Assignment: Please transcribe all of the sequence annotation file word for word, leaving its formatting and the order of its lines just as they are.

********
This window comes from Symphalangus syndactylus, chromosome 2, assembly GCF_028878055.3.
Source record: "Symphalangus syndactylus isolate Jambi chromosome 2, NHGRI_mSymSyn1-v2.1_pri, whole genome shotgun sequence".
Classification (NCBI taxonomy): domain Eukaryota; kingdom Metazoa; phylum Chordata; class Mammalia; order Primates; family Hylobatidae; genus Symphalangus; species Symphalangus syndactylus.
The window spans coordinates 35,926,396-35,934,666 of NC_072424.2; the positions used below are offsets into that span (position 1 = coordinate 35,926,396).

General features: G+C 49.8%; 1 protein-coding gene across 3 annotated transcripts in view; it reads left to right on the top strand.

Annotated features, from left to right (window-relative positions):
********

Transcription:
This window comes from Symphalangus syndactylus, chromosome 2, assembly GCF_028878055.3.
Source record: "Symphalangus syndactylus isolate Jambi chromosome 2, NHGRI_mSymSyn1-v2.1_pri, whole genome shotgun sequence".
Classification (NCBI taxonomy): domain Eukaryota; kingdom Metazoa; phylum Chordata; class Mammalia; order Primates; family Hylobatidae; genus Symphalangus; species Symphalangus syndactylus.
The window spans coordinates 35,926,396-35,934,666 of NC_072424.2; the positions used below are offsets into that span (position 1 = coordinate 35,926,396).

General features: G+C 49.8%; 1 protein-coding gene across 3 annotated transcripts in view; it reads left to right on the top strand.

Annotated features, from left to right (window-relative positions):